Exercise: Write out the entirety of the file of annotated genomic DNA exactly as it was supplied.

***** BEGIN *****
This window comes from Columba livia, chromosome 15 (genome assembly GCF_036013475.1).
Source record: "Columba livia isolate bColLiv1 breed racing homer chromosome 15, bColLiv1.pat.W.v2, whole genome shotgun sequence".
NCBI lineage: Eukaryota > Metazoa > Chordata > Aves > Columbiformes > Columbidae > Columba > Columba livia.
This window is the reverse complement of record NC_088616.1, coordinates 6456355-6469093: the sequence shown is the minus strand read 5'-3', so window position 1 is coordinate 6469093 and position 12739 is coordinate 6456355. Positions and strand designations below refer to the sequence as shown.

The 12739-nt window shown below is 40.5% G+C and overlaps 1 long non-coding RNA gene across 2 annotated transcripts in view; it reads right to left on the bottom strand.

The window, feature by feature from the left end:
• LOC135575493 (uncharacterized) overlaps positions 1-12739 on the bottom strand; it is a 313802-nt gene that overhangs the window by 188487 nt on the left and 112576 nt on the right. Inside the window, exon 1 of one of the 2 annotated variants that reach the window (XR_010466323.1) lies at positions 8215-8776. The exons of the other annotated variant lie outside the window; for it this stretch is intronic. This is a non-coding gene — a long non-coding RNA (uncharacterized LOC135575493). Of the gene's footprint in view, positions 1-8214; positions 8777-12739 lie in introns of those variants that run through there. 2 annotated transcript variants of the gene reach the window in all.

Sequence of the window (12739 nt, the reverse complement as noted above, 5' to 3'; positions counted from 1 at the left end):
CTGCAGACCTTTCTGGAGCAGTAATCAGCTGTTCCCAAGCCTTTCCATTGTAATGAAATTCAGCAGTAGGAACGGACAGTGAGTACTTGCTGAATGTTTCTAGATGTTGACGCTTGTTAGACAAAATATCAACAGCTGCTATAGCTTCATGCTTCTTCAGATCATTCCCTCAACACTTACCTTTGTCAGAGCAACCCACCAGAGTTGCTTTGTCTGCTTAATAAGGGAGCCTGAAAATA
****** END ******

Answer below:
This window comes from Columba livia, chromosome 15 (genome assembly GCF_036013475.1).
Source record: "Columba livia isolate bColLiv1 breed racing homer chromosome 15, bColLiv1.pat.W.v2, whole genome shotgun sequence".
NCBI lineage: Eukaryota > Metazoa > Chordata > Aves > Columbiformes > Columbidae > Columba > Columba livia.
This window is the reverse complement of record NC_088616.1, coordinates 6456355-6469093: the sequence shown is the minus strand read 5'-3', so window position 1 is coordinate 6469093 and position 12739 is coordinate 6456355. Positions and strand designations below refer to the sequence as shown.

The 12739-nt window shown below is 40.5% G+C and overlaps 1 long non-coding RNA gene across 2 annotated transcripts in view; it reads right to left on the bottom strand.

The window, feature by feature from the left end:
• LOC135575493 (uncharacterized) overlaps positions 1-12739 on the bottom strand; it is a 313802-nt gene that overhangs the window by 188487 nt on the left and 112576 nt on the right. Inside the window, exon 1 of one of the 2 annotated variants that reach the window (XR_010466323.1) lies at positions 8215-8776. The exons of the other annotated variant lie outside the window; for it this stretch is intronic. This is a non-coding gene — a long non-coding RNA (uncharacterized LOC135575493). Of the gene's footprint in view, positions 1-8214; positions 8777-12739 lie in introns of those variants that run through there. 2 annotated transcript variants of the gene reach the window in all.

Sequence of the window (12739 nt, the reverse complement as noted above, 5' to 3'; positions counted from 1 at the left end):
CTGCAGACCTTTCTGGAGCAGTAATCAGCTGTTCCCAAGCCTTTCCATTGTAATGAAATTCAGCAGTAGGAACGGACAGTGAGTACTTGCTGAATGTTTCTAGATGTTGACGCTTGTTAGACAAAATATCAACAGCTGCTATAGCTTCATGCTTCTTCAGATCATTCCCTCAACACTTACCTTTGTCAGAGCAACCCACCAGAGTTGCTTTGTCTGCTTAATAAGGGAGCCTGAAAATA